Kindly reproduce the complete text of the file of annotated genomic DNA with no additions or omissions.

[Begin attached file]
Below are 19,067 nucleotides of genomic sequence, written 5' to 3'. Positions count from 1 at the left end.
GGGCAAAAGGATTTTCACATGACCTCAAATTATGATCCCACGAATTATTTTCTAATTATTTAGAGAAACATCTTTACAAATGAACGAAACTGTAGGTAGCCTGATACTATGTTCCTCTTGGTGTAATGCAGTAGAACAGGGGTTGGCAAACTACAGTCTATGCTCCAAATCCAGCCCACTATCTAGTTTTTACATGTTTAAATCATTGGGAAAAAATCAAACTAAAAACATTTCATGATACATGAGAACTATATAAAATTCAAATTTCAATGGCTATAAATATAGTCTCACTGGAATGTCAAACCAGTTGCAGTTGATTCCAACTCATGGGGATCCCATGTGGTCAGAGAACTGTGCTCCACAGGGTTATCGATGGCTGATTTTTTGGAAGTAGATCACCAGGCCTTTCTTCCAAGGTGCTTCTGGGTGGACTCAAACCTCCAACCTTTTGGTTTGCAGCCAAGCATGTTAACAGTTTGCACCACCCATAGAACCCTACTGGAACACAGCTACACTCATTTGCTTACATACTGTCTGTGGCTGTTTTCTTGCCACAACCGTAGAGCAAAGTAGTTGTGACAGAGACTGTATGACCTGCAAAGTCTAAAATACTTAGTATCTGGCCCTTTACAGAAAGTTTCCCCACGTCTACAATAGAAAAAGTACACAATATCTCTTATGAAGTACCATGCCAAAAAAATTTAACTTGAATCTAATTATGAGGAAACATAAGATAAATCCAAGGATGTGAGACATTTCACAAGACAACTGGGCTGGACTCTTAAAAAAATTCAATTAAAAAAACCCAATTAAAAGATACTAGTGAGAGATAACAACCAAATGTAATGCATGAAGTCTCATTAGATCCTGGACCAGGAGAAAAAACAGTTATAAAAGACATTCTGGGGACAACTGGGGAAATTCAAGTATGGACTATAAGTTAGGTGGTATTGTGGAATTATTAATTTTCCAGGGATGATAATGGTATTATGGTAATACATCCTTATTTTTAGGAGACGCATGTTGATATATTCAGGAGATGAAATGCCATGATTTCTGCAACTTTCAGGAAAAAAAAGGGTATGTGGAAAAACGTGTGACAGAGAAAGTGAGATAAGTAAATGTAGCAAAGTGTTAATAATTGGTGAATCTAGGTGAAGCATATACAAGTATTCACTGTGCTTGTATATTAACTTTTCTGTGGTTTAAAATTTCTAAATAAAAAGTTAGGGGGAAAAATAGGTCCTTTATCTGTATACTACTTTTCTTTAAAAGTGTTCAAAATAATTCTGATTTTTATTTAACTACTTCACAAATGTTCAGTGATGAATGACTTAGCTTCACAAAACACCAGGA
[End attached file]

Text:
Below are 19,067 nucleotides of genomic sequence, written 5' to 3'. Positions count from 1 at the left end.
GGGCAAAAGGATTTTCACATGACCTCAAATTATGATCCCACGAATTATTTTCTAATTATTTAGAGAAACATCTTTACAAATGAACGAAACTGTAGGTAGCCTGATACTATGTTCCTCTTGGTGTAATGCAGTAGAACAGGGGTTGGCAAACTACAGTCTATGCTCCAAATCCAGCCCACTATCTAGTTTTTACATGTTTAAATCATTGGGAAAAAATCAAACTAAAAACATTTCATGATACATGAGAACTATATAAAATTCAAATTTCAATGGCTATAAATATAGTCTCACTGGAATGTCAAACCAGTTGCAGTTGATTCCAACTCATGGGGATCCCATGTGGTCAGAGAACTGTGCTCCACAGGGTTATCGATGGCTGATTTTTTGGAAGTAGATCACCAGGCCTTTCTTCCAAGGTGCTTCTGGGTGGACTCAAACCTCCAACCTTTTGGTTTGCAGCCAAGCATGTTAACAGTTTGCACCACCCATAGAACCCTACTGGAACACAGCTACACTCATTTGCTTACATACTGTCTGTGGCTGTTTTCTTGCCACAACCGTAGAGCAAAGTAGTTGTGACAGAGACTGTATGACCTGCAAAGTCTAAAATACTTAGTATCTGGCCCTTTACAGAAAGTTTCCCCACGTCTACAATAGAAAAAGTACACAATATCTCTTATGAAGTACCATGCCAAAAAAATTTAACTTGAATCTAATTATGAGGAAACATAAGATAAATCCAAGGATGTGAGACATTTCACAAGACAACTGGGCTGGACTCTTAAAAAAATTCAATTAAAAAAACCCAATTAAAAGATACTAGTGAGAGATAACAACCAAATGTAATGCATGAAGTCTCATTAGATCCTGGACCAGGAGAAAAAACAGTTATAAAAGACATTCTGGGGACAACTGGGGAAATTCAAGTATGGACTATAAGTTAGGTGGTATTGTGGAATTATTAATTTTCCAGGGATGATAATGGTATTATGGTAATACATCCTTATTTTTAGGAGACGCATGTTGATATATTCAGGAGATGAAATGCCATGATTTCTGCAACTTTCAGGAAAAAAAAGGGTATGTGGAAAAACGTGTGACAGAGAAAGTGAGATAAGTAAATGTAGCAAAGTGTTAATAATTGGTGAATCTAGGTGAAGCATATACAAGTATTCACTGTGCTTGTATATTAACTTTTCTGTGGTTTAAAATTTCTAAATAAAAAGTTAGGGGGAAAAATAGGTCCTTTATCTGTATACTACTTTTCTTTAAAAGTGTTCAAAATAATTCTGATTTTTATTTAACTACTTCACAAATGTTCAGTGATGAATGACTTAGCTTCACAAAACACCAGGA